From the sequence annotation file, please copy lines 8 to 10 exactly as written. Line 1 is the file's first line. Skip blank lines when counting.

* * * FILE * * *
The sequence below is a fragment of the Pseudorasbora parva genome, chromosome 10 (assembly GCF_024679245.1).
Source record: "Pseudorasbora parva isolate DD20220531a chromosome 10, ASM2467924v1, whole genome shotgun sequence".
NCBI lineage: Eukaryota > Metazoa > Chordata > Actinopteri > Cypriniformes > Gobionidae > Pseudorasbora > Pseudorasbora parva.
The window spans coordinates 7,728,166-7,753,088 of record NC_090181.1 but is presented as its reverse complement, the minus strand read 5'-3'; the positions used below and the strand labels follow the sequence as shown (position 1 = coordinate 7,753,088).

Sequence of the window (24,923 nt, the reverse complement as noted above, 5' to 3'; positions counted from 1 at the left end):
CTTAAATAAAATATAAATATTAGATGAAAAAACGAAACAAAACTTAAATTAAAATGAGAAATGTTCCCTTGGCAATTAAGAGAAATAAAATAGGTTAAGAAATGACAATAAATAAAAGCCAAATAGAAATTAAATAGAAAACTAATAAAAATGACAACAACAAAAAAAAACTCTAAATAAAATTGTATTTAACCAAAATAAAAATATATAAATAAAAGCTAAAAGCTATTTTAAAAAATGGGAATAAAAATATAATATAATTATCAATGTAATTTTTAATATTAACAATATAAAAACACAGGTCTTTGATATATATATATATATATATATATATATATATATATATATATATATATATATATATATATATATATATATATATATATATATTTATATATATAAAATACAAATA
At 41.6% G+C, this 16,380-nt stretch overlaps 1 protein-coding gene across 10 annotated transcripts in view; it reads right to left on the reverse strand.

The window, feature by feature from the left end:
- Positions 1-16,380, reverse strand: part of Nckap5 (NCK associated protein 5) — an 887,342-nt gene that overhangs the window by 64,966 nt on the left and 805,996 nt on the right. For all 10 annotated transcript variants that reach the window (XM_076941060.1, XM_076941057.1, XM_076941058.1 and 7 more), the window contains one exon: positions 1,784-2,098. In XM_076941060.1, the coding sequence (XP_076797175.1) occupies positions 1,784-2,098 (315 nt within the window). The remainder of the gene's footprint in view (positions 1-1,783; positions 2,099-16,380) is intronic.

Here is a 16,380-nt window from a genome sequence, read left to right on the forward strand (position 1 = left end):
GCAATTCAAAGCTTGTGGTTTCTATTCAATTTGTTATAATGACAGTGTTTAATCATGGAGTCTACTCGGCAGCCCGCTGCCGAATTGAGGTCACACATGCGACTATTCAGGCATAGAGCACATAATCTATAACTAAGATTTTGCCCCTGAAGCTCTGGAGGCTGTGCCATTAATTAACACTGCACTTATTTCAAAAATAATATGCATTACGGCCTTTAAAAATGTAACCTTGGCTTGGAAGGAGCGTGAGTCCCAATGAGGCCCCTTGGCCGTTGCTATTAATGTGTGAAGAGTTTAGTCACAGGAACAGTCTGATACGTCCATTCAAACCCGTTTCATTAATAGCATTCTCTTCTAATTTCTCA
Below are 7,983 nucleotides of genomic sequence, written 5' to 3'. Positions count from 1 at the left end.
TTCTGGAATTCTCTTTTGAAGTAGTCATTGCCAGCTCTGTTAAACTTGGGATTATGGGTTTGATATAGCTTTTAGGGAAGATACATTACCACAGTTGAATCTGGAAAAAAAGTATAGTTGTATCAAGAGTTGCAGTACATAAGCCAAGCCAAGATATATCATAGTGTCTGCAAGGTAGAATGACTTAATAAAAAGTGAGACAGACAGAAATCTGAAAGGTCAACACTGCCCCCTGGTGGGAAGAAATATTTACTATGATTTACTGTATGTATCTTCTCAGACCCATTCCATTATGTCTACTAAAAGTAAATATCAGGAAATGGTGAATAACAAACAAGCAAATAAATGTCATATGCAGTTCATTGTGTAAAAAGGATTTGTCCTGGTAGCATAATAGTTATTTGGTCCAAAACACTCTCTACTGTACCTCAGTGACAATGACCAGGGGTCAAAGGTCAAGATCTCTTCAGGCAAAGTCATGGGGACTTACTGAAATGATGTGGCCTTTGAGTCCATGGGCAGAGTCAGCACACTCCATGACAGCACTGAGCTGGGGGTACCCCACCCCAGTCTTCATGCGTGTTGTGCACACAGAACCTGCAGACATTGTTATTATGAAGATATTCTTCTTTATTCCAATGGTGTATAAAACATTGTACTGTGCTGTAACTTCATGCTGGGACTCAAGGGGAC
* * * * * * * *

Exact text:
The window, feature by feature from the left end:
- Positions 1-16,380, reverse strand: part of Nckap5 (NCK associated protein 5) — an 887,342-nt gene that overhangs the window by 64,966 nt on the left and 805,996 nt on the right. For all 10 annotated transcript variants that reach the window (XM_076941060.1, XM_076941057.1, XM_076941058.1 and 7 more), the window contains one exon: positions 1,784-2,098. In XM_076941060.1, the coding sequence (XP_076797175.1) occupies positions 1,784-2,098 (315 nt within the window). The remainder of the gene's footprint in view (positions 1-1,783; positions 2,099-16,380) is intronic.

Here is a 16,380-nt window from a genome sequence, read left to right on the forward strand (position 1 = left end):